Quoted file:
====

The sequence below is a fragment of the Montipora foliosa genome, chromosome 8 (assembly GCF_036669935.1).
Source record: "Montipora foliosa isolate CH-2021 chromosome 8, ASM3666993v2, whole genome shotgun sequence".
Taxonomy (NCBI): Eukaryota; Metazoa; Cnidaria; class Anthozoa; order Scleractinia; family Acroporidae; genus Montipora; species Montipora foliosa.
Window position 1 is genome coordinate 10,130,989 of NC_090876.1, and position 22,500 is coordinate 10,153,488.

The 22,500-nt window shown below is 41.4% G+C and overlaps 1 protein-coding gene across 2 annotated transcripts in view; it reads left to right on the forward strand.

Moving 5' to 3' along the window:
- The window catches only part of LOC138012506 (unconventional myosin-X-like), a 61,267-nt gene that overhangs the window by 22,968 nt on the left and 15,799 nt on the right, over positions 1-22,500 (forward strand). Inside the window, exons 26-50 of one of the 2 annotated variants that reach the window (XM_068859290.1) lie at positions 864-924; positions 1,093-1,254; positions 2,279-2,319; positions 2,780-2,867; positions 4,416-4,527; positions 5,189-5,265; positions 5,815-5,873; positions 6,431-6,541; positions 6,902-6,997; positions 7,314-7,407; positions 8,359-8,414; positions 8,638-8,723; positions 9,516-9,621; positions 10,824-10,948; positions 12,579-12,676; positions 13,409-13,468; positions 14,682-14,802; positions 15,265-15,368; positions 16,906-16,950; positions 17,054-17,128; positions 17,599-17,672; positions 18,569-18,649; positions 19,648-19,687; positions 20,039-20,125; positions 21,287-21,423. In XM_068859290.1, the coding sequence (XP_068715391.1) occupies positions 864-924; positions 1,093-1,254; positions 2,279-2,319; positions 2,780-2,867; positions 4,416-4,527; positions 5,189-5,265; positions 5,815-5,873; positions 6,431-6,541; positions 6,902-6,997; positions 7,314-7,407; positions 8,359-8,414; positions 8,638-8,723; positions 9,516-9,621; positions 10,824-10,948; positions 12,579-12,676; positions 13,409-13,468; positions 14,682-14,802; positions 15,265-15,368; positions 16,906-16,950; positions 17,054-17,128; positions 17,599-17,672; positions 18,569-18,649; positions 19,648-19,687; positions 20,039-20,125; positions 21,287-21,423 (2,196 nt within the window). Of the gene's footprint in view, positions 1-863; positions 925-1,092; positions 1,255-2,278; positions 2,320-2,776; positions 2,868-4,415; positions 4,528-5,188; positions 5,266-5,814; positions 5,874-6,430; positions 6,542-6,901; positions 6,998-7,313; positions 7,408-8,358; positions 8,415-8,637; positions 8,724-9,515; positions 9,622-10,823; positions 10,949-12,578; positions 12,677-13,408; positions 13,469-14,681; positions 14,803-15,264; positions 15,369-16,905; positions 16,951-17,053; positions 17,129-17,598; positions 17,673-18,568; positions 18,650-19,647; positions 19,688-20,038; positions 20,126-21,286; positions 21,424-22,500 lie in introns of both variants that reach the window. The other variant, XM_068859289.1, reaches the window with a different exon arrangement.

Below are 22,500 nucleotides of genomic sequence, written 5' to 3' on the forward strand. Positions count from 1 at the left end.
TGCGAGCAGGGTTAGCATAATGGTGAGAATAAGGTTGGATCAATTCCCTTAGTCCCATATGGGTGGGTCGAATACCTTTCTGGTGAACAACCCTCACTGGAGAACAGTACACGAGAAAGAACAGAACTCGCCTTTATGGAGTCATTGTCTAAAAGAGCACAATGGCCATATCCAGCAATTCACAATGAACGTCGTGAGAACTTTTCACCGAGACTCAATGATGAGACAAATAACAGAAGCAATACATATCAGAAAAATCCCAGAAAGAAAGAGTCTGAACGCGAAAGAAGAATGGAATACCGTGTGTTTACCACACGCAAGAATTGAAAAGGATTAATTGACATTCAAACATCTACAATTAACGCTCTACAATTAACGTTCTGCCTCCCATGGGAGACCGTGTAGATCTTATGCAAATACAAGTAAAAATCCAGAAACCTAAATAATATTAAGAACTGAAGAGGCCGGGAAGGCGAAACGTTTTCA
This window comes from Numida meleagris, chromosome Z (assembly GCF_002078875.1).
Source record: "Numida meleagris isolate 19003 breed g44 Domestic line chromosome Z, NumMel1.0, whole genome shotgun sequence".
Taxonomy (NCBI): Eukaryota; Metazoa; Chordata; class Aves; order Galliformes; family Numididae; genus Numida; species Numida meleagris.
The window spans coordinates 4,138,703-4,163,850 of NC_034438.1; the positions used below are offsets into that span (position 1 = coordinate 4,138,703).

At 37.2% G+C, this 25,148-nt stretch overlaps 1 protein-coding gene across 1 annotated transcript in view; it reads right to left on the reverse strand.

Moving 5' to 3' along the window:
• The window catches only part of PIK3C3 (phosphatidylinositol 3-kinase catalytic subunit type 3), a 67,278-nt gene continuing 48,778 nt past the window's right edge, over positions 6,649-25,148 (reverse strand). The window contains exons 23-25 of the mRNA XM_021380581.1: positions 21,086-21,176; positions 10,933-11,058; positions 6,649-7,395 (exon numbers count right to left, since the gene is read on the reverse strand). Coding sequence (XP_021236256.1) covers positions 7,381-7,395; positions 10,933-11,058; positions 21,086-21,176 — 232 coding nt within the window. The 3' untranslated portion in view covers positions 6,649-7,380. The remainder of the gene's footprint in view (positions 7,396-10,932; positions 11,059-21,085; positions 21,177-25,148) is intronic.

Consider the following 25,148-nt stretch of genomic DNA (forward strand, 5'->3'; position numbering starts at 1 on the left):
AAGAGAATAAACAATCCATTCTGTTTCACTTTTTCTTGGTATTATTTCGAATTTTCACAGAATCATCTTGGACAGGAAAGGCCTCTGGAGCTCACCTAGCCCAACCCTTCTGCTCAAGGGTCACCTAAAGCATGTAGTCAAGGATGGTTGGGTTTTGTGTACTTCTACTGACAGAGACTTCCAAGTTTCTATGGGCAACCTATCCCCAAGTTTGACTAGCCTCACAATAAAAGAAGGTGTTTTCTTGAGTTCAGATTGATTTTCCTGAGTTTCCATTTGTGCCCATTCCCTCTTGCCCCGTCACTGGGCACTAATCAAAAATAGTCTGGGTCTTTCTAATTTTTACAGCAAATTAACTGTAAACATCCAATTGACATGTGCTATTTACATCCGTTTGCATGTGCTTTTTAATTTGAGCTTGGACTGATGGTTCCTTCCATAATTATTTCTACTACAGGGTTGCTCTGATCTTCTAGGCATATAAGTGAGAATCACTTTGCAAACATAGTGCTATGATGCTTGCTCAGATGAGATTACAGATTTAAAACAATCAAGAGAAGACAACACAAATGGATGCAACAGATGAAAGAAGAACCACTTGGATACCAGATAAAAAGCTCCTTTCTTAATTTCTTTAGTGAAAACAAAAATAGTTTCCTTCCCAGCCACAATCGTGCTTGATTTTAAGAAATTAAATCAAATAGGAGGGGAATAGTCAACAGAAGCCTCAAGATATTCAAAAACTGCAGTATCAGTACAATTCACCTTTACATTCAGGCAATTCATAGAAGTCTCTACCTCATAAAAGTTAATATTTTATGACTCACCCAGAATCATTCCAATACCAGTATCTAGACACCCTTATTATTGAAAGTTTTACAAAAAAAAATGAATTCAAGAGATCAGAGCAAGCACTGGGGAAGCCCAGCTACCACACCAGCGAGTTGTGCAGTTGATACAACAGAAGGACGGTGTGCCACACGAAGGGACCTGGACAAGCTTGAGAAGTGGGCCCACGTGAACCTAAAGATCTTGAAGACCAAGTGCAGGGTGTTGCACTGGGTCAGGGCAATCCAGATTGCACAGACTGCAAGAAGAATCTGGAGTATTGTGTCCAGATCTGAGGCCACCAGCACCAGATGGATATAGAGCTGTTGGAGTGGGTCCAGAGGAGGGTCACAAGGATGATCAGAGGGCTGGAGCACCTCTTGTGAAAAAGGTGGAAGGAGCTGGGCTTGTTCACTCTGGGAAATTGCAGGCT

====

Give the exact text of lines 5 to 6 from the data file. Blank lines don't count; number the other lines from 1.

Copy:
The 22,500-nt window shown below is 41.4% G+C and overlaps 1 protein-coding gene across 2 annotated transcripts in view; it reads left to right on the forward strand.

Moving 5' to 3' along the window: